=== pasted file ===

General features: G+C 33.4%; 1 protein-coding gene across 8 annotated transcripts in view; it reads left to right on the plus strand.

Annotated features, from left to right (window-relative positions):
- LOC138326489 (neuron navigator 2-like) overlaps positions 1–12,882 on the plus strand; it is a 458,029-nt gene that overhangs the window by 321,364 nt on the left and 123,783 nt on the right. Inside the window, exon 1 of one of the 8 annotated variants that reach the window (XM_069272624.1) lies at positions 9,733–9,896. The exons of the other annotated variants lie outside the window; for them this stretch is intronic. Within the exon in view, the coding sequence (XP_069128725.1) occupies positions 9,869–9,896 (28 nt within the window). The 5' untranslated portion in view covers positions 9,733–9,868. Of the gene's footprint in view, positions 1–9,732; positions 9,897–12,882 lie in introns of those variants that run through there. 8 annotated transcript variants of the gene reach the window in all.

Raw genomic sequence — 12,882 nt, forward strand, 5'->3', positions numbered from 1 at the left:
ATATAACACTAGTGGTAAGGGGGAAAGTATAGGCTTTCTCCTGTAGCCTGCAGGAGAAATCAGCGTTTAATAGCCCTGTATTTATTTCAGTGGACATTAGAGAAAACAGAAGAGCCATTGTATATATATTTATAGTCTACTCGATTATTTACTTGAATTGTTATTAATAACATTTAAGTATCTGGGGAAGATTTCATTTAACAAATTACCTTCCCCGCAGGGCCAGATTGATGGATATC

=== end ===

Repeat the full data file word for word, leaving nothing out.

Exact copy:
General features: G+C 33.4%; 1 protein-coding gene across 8 annotated transcripts in view; it reads left to right on the plus strand.

Annotated features, from left to right (window-relative positions):
- LOC138326489 (neuron navigator 2-like) overlaps positions 1–12,882 on the plus strand; it is a 458,029-nt gene that overhangs the window by 321,364 nt on the left and 123,783 nt on the right. Inside the window, exon 1 of one of the 8 annotated variants that reach the window (XM_069272624.1) lies at positions 9,733–9,896. The exons of the other annotated variants lie outside the window; for them this stretch is intronic. Within the exon in view, the coding sequence (XP_069128725.1) occupies positions 9,869–9,896 (28 nt within the window). The 5' untranslated portion in view covers positions 9,733–9,868. Of the gene's footprint in view, positions 1–9,732; positions 9,897–12,882 lie in introns of those variants that run through there. 8 annotated transcript variants of the gene reach the window in all.

Raw genomic sequence — 12,882 nt, forward strand, 5'->3', positions numbered from 1 at the left:
ATATAACACTAGTGGTAAGGGGGAAAGTATAGGCTTTCTCCTGTAGCCTGCAGGAGAAATCAGCGTTTAATAGCCCTGTATTTATTTCAGTGGACATTAGAGAAAACAGAAGAGCCATTGTATATATATTTATAGTCTACTCGATTATTTACTTGAATTGTTATTAATAACATTTAAGTATCTGGGGAAGATTTCATTTAACAAATTACCTTCCCCGCAGGGCCAGATTGATGGATATC